As companies introduce robotics and automation into their operations, improvements to existing processes can easily take a back seat. But these enhancements are vital – especially when automation looms.
Automation and the service industry
Once a notion that belonged largely in manufacturing and production facilities, automation is increasingly a buzzword within the service industry. New generation software ‘bots’ and algorithms are now able to manipulate complex software applications based on pre-defined rules. This fast expanding ability is opening new frontiers of process improvement to both enhance customer service and reduce operating costs.
According to research by McKinsey & Company, up to 45% of the activities completed by individuals can be automated to a degree. This insight spans several industries and occupations and, somewhat surprisingly, also applies to complex management positions. In our experience, professional and financial services are prime candidates for pursuing automation.
Within this new context, automation is often considered to be superior to traditional process improvements. But the two concepts are not mutually exclusive and should, ideally, be viewed as complementary objectives.
This is an important idea for decision makers to keep in mind. Too often, the pursuit of automation sees a company ceasing to drive process improvements, with costly results.
Automating a poor process magnifies the mistakes
A straight-forward process defined by clear, repeatable actions is the best candidate for automation. Automation cannot be a panacea for all inefficiencies within an existing process. Quite the opposite, in fact. When existing process inefficiencies are automated, the short-term results can be promising, but hidden issues could derail this success over the medium and long term.
To quote Bill Gates:
“The first rule of any technology used in a business is that automation applied to an efficient operation will magnify the efficiency. The second is that automation applied to an inefficient operation will magnify the inefficiency.”
Automation is most effective when strong, clear business rules govern the activity. Conversely, processes with high variability and frequent exceptions require the type of human intervention or interpretation that can render automation ineffective and expensive. In other words, the fewer straight paths there are in a process, the less likely it is to be a good candidate for automation.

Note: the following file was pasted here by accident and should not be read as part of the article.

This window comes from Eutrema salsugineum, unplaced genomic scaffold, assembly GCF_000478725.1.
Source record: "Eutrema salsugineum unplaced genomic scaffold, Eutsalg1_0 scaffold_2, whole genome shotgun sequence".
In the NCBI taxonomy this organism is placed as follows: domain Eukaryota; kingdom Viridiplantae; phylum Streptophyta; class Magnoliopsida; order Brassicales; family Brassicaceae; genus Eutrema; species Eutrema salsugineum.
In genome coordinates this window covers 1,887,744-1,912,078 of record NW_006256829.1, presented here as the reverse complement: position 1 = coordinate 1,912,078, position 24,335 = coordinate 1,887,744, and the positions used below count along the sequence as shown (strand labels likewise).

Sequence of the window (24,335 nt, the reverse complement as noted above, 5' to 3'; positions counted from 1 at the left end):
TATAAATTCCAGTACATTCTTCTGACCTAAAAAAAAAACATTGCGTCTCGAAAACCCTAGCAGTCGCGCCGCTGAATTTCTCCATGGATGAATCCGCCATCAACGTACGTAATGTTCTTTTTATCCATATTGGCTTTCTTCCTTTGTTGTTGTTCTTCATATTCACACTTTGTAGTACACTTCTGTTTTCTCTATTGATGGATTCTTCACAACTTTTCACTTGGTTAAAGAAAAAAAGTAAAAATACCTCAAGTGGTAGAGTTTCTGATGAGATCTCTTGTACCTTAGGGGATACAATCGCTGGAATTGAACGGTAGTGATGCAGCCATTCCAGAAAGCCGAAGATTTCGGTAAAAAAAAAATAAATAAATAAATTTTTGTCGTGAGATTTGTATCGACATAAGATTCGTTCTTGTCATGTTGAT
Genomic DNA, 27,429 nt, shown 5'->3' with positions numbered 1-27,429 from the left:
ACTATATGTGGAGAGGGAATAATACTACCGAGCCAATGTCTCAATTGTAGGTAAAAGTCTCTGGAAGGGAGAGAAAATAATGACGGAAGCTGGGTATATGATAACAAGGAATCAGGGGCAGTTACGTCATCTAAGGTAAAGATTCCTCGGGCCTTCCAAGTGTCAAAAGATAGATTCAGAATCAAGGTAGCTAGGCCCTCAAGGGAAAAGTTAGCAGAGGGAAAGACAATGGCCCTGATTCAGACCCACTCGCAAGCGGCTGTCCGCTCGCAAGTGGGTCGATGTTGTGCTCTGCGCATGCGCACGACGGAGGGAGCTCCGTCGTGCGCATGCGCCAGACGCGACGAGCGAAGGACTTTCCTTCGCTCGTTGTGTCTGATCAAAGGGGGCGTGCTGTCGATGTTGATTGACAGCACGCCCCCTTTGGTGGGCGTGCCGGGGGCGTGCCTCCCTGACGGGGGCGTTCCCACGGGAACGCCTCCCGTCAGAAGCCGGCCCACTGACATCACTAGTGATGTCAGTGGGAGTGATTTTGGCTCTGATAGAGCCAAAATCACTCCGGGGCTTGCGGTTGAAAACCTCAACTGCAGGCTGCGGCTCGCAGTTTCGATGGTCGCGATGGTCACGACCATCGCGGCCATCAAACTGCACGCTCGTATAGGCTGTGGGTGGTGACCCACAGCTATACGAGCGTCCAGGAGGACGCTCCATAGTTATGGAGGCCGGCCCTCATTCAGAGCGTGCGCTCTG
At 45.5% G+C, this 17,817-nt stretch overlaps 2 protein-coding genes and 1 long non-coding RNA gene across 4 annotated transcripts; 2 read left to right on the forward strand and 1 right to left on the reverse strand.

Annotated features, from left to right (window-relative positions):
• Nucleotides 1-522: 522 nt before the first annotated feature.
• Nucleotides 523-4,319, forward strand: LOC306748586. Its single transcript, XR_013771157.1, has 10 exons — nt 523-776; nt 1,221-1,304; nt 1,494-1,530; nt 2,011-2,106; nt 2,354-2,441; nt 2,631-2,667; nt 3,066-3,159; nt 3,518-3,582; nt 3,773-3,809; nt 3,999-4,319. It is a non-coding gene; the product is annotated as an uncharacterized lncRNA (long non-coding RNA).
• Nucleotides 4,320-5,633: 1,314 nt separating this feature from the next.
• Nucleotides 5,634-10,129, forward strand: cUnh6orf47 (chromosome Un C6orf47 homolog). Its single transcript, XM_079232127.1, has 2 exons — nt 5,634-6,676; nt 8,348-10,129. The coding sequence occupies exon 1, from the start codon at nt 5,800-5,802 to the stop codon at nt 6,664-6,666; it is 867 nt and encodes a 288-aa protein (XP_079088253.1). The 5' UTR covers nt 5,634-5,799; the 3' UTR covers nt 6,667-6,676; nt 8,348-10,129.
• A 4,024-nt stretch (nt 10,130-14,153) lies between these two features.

“But our tech can do anything!”
Automation software vendors are quick to point out the flexibility of their solutions in handling complicated processes and adapting to different scenarios. In many instances, this capability is remarkable and provides great value. But a business doesn’t necessarily benefit when it stretches automation software to its limits.
Instead of expecting benefits in all automation circumstances, the business should seek to ensure its essential processes are as clear and efficient as possible before broaching automation.
Process improvements deliver their own clear benefits and can enhance overall savings beyond the scope of automation alone. In addition, a streamlined and optimised process lowers implementation costs when the time for automation comes. A carefully constructed process that is standardised and well documented is far easier and cheaper to automate than the messy, convoluted and undocumented processes found in many businesses. Dealing with poorly constructed processes requires complex algorithms programmed into the ‘bot’, which is then likely to consume important resources – such as server space and processing power – as it rises to the challenge.
Finally, there’s the ongoing – and strategically central – issue of maintenance costs (aka service revenue), which vendors love, for obvious reasons. From the organisation’s perspective, however, maintenance is not only expensive, it can also easily disrupt day-to-day operations and negatively impact service levels. As any computer user instinctively understands, upgrading an existing system can create unexpected issues that require further maintenance and / or reprogramming. This is doubly true when the existing system is flawed in key areas.
Simply put, the more inefficient the process is to begin with, the more likely automated systems are to “break”, demanding further work and expense.
Decision makers should view process improvements and automation as mutually reinforcing – not mutually exclusive – efforts.
Central to this approach is the understanding that there are significant benefits in targeting process improvements in the short and medium term. Such improvements deliver tangible benefits up to the time of automation, and create a crucial foundation. They ease implementation and make the applied automation tools more robust, allowing the business to secure steady, sustainable value from future enhancements.
Taabish Hasan is a Director in the Performance Improvement practice at Farber. His practice focuses on developing strategies and action plans followed by successful implementations. Taabish can be reached at 647.796.6020 and firstname.lastname@example.org.